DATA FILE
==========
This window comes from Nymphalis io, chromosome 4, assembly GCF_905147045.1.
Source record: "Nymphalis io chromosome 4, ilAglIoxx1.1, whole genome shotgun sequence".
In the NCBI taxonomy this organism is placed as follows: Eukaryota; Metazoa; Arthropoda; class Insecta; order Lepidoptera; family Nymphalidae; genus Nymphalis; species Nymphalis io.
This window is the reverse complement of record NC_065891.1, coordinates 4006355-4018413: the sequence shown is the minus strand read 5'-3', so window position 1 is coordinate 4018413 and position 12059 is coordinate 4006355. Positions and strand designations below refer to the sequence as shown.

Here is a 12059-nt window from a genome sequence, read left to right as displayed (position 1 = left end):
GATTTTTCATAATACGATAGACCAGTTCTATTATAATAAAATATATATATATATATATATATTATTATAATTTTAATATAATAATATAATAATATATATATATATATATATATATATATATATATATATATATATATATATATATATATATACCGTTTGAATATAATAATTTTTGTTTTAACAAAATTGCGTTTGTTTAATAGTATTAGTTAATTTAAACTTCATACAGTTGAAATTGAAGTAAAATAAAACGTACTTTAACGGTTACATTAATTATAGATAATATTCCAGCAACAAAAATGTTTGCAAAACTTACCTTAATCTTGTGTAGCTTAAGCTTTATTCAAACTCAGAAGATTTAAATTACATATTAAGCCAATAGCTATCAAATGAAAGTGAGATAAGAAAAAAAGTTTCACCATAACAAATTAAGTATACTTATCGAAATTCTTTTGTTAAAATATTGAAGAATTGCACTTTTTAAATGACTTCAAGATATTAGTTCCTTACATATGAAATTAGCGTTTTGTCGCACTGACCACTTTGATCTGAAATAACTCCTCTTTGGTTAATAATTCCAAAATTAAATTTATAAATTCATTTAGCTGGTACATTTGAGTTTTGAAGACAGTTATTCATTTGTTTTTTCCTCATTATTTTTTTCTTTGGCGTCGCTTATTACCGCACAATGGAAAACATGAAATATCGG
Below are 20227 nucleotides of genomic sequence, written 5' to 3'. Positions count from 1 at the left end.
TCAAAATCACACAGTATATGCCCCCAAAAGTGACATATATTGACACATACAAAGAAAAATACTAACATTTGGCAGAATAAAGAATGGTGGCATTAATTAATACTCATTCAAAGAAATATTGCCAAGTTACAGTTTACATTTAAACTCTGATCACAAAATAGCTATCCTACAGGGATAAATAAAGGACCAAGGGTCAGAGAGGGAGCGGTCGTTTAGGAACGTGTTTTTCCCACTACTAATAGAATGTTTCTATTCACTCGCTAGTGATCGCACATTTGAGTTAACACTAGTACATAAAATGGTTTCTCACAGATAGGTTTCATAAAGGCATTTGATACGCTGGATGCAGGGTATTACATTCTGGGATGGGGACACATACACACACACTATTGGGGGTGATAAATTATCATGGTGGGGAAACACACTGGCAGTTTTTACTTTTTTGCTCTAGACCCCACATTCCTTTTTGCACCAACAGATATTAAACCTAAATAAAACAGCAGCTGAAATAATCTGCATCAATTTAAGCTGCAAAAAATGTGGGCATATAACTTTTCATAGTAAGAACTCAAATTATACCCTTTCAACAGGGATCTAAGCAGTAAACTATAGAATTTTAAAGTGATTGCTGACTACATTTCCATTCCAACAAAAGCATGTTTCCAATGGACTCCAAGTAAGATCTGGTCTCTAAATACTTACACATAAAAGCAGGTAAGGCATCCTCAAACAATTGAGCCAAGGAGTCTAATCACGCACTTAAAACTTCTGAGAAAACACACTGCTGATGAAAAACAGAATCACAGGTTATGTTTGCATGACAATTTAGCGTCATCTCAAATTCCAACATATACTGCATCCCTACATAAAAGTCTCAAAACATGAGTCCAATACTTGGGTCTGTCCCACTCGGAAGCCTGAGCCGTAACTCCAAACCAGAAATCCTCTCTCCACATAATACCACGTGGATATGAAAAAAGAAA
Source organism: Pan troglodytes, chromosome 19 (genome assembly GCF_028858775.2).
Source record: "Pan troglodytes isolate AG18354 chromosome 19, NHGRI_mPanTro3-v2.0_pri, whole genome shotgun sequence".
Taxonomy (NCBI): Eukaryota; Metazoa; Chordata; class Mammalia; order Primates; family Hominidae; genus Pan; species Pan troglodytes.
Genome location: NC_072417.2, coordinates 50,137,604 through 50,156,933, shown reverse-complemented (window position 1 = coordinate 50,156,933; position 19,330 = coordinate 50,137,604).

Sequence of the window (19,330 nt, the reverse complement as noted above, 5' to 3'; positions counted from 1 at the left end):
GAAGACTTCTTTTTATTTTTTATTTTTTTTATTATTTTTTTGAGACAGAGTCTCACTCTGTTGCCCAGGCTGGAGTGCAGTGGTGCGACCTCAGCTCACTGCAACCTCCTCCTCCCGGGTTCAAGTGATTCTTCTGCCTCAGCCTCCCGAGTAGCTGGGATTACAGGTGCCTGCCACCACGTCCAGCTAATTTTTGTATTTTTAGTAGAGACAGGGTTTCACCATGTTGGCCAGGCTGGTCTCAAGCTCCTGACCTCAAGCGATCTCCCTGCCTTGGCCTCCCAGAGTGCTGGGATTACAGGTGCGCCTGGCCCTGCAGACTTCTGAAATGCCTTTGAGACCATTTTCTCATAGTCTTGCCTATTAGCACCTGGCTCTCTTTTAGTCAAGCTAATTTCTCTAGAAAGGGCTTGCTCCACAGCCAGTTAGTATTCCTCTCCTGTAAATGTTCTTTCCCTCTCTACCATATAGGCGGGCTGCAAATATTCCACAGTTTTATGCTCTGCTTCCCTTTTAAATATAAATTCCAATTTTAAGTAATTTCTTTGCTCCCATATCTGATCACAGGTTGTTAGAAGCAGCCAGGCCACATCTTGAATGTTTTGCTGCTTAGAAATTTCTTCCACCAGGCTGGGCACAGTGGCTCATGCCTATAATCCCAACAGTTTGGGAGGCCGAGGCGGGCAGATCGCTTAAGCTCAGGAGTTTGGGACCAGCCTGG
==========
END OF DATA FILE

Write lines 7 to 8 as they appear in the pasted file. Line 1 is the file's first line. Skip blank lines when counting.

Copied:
Below are 20227 nucleotides of genomic sequence, written 5' to 3'. Positions count from 1 at the left end.
TCAAAATCACACAGTATATGCCCCCAAAAGTGACATATATTGACACATACAAAGAAAAATACTAACATTTGGCAGAATAAAGAATGGTGGCATTAATTAATACTCATTCAAAGAAATATTGCCAAGTTACAGTTTACATTTAAACTCTGATCACAAAATAGCTATCCTACAGGGATAAATAAAGGACCAAGGGTCAGAGAGGGAGCGGTCGTTTAGGAACGTGTTTTTCCCACTACTAATAGAATGTTTCTATTCACTCGCTAGTGATCGCACATTTGAGTTAACACTAGTACATAAAATGGTTTCTCACAGATAGGTTTCATAAAGGCATTTGATACGCTGGATGCAGGGTATTACATTCTGGGATGGGGACACATACACACACACTATTGGGGGTGATAAATTATCATGGTGGGGAAACACACTGGCAGTTTTTACTTTTTTGCTCTAGACCCCACATTCCTTTTTGCACCAACAGATATTAAACCTAAATAAAACAGCAGCTGAAATAATCTGCATCAATTTAAGCTGCAAAAAATGTGGGCATATAACTTTTCATAGTAAGAACTCAAATTATACCCTTTCAACAGGGATCTAAGCAGTAAACTATAGAATTTTAAAGTGATTGCTGACTACATTTCCATTCCAACAAAAGCATGTTTCCAATGGACTCCAAGTAAGATCTGGTCTCTAAATACTTACACATAAAAGCAGGTAAGGCATCCTCAAACAATTGAGCCAAGGAGTCTAATCACGCACTTAAAACTTCTGAGAAAACACACTGCTGATGAAAAACAGAATCACAGGTTATGTTTGCATGACAATTTAGCGTCATCTCAAATTCCAACATATACTGCATCCCTACATAAAAGTCTCAAAACATGAGTCCAATACTTGGGTCTGTCCCACTCGGAAGCCTGAGCCGTAACTCCAAACCAGAAATCCTCTCTCCACATAATACCACGTGGATATGAAAAAAGAAA